The Supreme Court is one of the most extraordinary institutions in our system of government. Charged with the responsibility of interpreting the Constitution, the nine unelected justices of the Court have the awesome power to strike down laws enacted by our elected representatives. Why does the public accept the Court’s decisions as legitimate and follow them, even when those decisions are highly unpopular? What must the Court do to maintain the public’s faith? How can the Court help make our democracy work? These are the questions that Justice Stephen Breyer tackles in this groundbreaking book. Today we assume that when the Court rules, the public will obey. But Breyer declares that we cannot take the public’s confidence in the Court for granted. He reminds us that at various moments in our history, the Court’s decisions were disobeyed or ignored. And through investigations of past cases, concerning the Cherokee Indians, slavery, and Brown v. Board of Education, he brilliantly captures the steps—and the missteps—the Court took on the road to establishing its legitimacy as the guardian of the Constitution. Justice Breyer discusses what the Court must do going forward to maintain that public confidence and argues for interpreting the Constitution in a way that works in practice. He forcefully rejects competing approaches that look exclusively to the Constitution’s text or to the eighteenth-century views of the framers. Instead, he advocates a pragmatic approach that applies unchanging constitutional values to ever-changing circumstances—an approach that will best demonstrate to the public that the Constitution continues to serve us well. The Court, he believes, must also respect the roles that other actors—such as the president, Congress, administrative agencies, and the states—play in our democracy, and he emphasizes the Court’s obligation to build cooperative relationships with them. Finally, Justice Breyer examines the Court’s recent decisions concerning the detainees held at Guantánamo Bay, contrasting these decisions with rulings concerning the internment of Japanese-Americans during World War II. He uses these cases to show how the Court can promote workable government by respecting the roles of other constitutional actors without compromising constitutional principles. Making Our Democracy Work is a tour de force of history and philosophy, offering an original approach to interpreting the Constitution that judges, lawyers, and scholars will look to for many years to come. And it further establishes Justice Breyer as one of the Court’s greatest intellectuals and a leading legal voice of our time.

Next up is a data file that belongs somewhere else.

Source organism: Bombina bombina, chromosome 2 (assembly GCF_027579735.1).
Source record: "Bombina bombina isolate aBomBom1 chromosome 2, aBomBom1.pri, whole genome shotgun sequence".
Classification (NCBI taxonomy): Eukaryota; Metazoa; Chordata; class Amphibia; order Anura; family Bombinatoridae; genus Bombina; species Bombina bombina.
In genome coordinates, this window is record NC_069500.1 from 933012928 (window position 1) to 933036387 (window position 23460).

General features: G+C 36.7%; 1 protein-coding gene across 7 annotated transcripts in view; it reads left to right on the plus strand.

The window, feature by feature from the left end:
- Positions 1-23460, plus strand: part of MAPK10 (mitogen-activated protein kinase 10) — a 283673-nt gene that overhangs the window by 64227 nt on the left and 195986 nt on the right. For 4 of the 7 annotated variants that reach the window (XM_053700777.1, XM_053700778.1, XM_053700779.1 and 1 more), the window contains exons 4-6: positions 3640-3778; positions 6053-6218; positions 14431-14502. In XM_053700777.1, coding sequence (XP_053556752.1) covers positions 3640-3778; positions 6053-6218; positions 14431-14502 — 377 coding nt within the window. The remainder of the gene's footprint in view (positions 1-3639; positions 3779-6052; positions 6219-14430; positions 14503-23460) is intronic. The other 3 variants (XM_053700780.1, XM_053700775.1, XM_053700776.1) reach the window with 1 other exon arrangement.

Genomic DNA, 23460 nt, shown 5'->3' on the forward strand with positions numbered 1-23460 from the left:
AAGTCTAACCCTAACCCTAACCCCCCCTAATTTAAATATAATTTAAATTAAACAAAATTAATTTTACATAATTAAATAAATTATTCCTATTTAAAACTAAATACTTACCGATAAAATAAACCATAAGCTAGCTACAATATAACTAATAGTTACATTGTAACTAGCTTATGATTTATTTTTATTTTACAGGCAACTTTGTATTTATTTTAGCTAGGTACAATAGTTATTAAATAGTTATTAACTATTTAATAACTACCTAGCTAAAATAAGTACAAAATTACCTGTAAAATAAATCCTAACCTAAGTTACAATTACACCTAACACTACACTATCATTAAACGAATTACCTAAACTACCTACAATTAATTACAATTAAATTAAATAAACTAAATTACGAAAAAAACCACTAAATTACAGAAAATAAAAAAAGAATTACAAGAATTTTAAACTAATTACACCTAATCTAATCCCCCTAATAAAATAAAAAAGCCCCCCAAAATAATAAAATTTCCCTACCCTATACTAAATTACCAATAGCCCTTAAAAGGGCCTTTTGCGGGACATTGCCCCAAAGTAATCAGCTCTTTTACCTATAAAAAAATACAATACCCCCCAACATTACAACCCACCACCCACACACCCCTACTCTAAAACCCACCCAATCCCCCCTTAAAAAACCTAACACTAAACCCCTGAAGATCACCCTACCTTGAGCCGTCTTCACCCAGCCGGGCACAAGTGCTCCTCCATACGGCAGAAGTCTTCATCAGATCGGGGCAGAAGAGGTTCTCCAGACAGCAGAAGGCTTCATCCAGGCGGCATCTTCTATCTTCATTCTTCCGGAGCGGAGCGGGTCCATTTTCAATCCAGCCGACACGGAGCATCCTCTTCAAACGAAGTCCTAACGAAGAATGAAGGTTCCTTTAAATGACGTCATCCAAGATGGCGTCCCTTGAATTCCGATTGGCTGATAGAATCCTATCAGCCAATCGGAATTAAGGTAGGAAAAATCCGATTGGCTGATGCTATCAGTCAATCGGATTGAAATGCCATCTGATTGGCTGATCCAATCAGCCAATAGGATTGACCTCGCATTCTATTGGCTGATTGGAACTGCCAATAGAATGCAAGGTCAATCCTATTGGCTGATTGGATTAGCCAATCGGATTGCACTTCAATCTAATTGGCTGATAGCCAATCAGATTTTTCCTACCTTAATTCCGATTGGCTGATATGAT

Democracy and Judicial Reforms in South East Europe